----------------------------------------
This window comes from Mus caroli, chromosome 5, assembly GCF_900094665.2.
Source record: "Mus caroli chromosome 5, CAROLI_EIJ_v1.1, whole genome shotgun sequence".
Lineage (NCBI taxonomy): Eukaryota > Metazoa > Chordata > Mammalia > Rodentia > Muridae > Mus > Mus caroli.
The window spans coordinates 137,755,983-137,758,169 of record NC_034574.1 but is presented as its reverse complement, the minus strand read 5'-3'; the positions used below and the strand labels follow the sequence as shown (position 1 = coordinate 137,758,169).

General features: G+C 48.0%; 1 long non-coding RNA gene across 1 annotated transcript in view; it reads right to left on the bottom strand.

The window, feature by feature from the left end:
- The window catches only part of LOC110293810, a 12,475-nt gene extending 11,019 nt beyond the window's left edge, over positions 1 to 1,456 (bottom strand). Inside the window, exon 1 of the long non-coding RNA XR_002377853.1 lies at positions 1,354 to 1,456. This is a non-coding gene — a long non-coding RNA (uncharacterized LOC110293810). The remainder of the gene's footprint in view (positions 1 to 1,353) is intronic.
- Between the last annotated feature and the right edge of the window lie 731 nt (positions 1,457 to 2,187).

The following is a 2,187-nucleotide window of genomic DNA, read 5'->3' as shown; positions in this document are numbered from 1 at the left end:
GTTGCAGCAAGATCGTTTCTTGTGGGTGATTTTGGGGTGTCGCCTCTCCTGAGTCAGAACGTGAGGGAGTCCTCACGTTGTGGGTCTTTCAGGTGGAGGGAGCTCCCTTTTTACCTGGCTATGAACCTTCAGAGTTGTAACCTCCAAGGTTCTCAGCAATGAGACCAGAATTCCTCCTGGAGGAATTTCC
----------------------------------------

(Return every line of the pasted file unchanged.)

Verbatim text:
This window comes from Mus caroli, chromosome 5, assembly GCF_900094665.2.
Source record: "Mus caroli chromosome 5, CAROLI_EIJ_v1.1, whole genome shotgun sequence".
Lineage (NCBI taxonomy): Eukaryota > Metazoa > Chordata > Mammalia > Rodentia > Muridae > Mus > Mus caroli.
The window spans coordinates 137,755,983-137,758,169 of record NC_034574.1 but is presented as its reverse complement, the minus strand read 5'-3'; the positions used below and the strand labels follow the sequence as shown (position 1 = coordinate 137,758,169).

General features: G+C 48.0%; 1 long non-coding RNA gene across 1 annotated transcript in view; it reads right to left on the bottom strand.

The window, feature by feature from the left end:
- The window catches only part of LOC110293810, a 12,475-nt gene extending 11,019 nt beyond the window's left edge, over positions 1 to 1,456 (bottom strand). Inside the window, exon 1 of the long non-coding RNA XR_002377853.1 lies at positions 1,354 to 1,456. This is a non-coding gene — a long non-coding RNA (uncharacterized LOC110293810). The remainder of the gene's footprint in view (positions 1 to 1,353) is intronic.
- Between the last annotated feature and the right edge of the window lie 731 nt (positions 1,457 to 2,187).

The following is a 2,187-nucleotide window of genomic DNA, read 5'->3' as shown; positions in this document are numbered from 1 at the left end:
GTTGCAGCAAGATCGTTTCTTGTGGGTGATTTTGGGGTGTCGCCTCTCCTGAGTCAGAACGTGAGGGAGTCCTCACGTTGTGGGTCTTTCAGGTGGAGGGAGCTCCCTTTTTACCTGGCTATGAACCTTCAGAGTTGTAACCTCCAAGGTTCTCAGCAATGAGACCAGAATTCCTCCTGGAGGAATTTCC